Heart, Mirror, Crown
Inevitably the question arises: But what exactly am I looking at? It feels like a painting. But it looks like a collage. And I can’t see a horizon so it must be abstract. Was there a sculpture involved? So that makes it photography? Well then isn’t that more like Bruce Nauman’s photograph of himself making a fountain with his mouth: A document of the artist’s work? Oh now I see it, it’s Holbein’s skull floating around among The Ambassadors
It is also hallucination. And an inverted one-point perspective drawing that carefully traces itself invisible. And an attempt to make an idea, or an ideal, take physical form, stand in one place and be looked at. It is a lot of things that got thrown out, trashed, brought back from the dead, idiosyncratically arranged and given a chance to be something they weren’t the first time. It is trying to get to the bottom of something. Like cutting into an onion just to find even more onion.
Very practically, it is almost all found material. Things I find or that people give to me because they know I like to find things and put them together in the studio. And paint, and a lot of screws, and glues and whatever else I can get my hands on to make the thing stick together and work. I like to tell people ‘all tools are tools for art.’ And art, for me, is about decisions. And I like found material because those materials make some of the decisions for me. And they are decisions I couldn’t or wouldn’t make on my own with just paint, or just a camera, or just whatever. And welcoming the unanticipated into my work makes me have to learn new ways of decision making and makes me have to assimilate objects, textures, words, colors, shapes, depths, shifts of focus, interruptions, negations and additions into my thinking that I otherwise might not. It is factory and fuel.
The heart is in the middle. That is where I wanted to start, right after finding a piece of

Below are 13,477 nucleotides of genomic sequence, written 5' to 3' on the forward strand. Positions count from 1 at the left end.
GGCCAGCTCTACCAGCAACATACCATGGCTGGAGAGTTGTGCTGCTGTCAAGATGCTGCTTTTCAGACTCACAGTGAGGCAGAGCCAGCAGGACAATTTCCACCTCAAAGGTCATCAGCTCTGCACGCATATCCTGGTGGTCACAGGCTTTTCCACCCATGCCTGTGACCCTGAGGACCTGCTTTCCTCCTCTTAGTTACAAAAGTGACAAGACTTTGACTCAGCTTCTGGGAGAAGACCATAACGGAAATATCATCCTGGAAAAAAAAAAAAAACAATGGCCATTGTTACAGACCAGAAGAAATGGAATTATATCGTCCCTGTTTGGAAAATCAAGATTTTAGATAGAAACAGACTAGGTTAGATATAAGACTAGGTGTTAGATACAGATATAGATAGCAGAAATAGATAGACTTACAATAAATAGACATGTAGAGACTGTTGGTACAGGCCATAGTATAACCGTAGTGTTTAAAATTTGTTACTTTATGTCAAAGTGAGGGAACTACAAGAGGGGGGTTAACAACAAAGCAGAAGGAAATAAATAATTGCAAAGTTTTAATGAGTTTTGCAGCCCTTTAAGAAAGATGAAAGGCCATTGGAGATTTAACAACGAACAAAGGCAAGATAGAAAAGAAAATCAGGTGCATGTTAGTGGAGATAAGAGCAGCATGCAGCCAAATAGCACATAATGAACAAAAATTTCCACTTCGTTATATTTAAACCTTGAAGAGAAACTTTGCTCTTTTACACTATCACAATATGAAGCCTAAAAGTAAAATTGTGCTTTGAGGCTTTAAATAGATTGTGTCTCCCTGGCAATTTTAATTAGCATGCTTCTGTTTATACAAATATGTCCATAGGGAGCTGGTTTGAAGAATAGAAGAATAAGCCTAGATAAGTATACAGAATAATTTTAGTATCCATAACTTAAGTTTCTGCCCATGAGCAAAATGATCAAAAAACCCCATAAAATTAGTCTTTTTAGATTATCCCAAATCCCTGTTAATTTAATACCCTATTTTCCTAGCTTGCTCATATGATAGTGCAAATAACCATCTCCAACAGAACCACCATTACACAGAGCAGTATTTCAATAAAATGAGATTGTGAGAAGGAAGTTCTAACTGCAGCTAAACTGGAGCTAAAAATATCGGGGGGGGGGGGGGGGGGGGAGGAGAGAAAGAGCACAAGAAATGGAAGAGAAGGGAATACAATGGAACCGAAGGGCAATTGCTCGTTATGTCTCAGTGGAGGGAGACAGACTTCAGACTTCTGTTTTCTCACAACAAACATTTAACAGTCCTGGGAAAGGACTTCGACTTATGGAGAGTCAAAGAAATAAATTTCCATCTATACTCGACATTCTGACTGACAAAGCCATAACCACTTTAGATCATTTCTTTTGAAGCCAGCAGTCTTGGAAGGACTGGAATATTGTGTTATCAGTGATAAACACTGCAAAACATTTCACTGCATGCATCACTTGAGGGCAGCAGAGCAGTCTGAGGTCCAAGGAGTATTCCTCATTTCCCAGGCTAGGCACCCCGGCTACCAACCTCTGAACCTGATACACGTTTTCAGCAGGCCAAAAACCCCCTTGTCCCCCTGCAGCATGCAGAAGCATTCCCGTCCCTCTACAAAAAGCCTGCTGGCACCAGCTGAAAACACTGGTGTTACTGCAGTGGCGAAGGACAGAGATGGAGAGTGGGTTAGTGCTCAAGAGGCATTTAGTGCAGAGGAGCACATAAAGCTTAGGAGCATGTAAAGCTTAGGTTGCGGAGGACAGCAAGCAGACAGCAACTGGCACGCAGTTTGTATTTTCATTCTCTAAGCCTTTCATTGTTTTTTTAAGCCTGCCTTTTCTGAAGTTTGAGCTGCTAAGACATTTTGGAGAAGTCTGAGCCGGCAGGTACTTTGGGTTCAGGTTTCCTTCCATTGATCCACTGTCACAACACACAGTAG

weathered wood with a heart shape already painted on it. The mirror is round and mostly blocked by paint and other objects. But the parts that are visible reflect different points of view of the sculpture. Views the unaided camera wouldn’t allow. The crown is in the bottom left corner, broken in half, obscured by reflection and paint, and flattened out like everything else in the frame. - QG
Quinn Gorbutt is an interdisciplinary artist who lives and works in New York City. He was born in Arlington, TX and grew up around Washington, D.C. where he played music, rode a skateboard and was first introduced to drawing, painting, graffiti, photography and art. About ten years after getting kicked out of high-school he quit his retail career to pursue art and an education. He attended the Norfolk Summer School of Art and Music, Norfolk, CT in 2011, received a BFA from the Massachusetts College of Art and Design, Boston in 2012 and an MFA from Yale University School of Art, New Haven, CT in 2015. Since then his work has been shown and collected around the globe.
During a three week artist-in-residence at Room 68 this March, Gorbutt creating a sculpture that accompanies the photographs in this exhibition. In addition to the sculpture being present to help tell the story and process of this work, we have collaborated with Kaleido to give the viewer an AR experience that allows you to explore each photograph with an app on your phone.
On view through mid June at Room 68 Provincetown.